Human Rights Expert Condemns Child ‘Slavery’ In Haiti

Thousands of Haitian unpaid child labourers are trapped in a “modern form of slavery,” an independent United Nations human rights expert said today.

According to a press release by the Office for the High Commissioner for Human Rights (OHCHR), Gulnara Shahinian, the Special Rapporteur on Contemporary Forms of Slavery, voiced her deep concern over the highly exploitative nature of the ‘restavek’ system in Haiti, which she said is tantamount to slavery.

At the end of her 2-10 June visit to the impoverished nation, she said the system of unpaid child labour “deprives children of their family environment and violates their most basic rights such as the rights to education, health, and food as well as subjecting them to multiple forms of abuse including economic exploitation, sexual violence and corporal punishment, violating their fundamental right to protection from all forms of violence.”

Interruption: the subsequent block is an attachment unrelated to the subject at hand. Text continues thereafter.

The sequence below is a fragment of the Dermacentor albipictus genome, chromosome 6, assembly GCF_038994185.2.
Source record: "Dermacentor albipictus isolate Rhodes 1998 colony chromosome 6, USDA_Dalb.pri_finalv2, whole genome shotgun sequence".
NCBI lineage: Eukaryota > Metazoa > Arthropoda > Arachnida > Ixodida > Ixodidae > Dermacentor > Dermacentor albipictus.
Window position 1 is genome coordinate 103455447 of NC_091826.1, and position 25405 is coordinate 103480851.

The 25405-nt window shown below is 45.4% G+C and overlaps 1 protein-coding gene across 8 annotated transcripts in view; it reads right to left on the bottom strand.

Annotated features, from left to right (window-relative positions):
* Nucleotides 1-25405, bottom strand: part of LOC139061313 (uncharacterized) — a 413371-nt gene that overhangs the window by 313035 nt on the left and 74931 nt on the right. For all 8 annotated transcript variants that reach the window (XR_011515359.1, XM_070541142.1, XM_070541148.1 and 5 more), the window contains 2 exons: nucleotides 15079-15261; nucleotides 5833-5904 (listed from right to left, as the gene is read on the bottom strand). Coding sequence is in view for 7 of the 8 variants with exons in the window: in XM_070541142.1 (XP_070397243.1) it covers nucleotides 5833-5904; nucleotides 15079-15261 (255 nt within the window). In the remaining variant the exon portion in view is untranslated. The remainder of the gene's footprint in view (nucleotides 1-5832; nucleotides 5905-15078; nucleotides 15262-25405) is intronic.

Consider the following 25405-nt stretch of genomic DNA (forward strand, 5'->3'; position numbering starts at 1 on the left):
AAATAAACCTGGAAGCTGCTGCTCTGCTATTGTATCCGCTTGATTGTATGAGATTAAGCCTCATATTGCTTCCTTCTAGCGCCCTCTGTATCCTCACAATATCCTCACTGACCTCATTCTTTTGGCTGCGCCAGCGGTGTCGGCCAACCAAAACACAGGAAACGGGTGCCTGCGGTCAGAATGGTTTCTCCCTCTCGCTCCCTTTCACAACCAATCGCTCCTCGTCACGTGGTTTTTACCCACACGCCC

Ms. Shahinian, who carries out her duties in an independent and unpaid capacity, commended the authorities for its efforts to tackle the issue and protect the rights of restavek children.

But she condemned what she said was a new development: professional recruiters “who for financial gain recruit children from rural areas to work in urban families as child slaves in domestic work and outside the home in markets.”

Further, demand for child slaves has shifted from wealthy families to poorer ones, resulting in an “alarming” situation for hundreds of thousands of children in Haiti.

The Rapporteur recommended that the Government establish a National Commission on children, paying special attention to the most vulnerable among them and monitoring and protecting children’s rights.

Additionally, she said, authorities should take steps to completely eliminate the system through such means as a sensitization campaign on the dangers and impact of the practice of restavek on children and child labour in general, by registering children throughout the country, and by providing alternative income generating programs for poor families in rural communities.

She also recommended compulsory and free primary education for children and training of government officials dealing with vulnerable children.

Ms. Shahinian was appointed to her position by the Geneva-based Human Rights Council in May 2008 and is the first-ever Special Rapporteur in this field.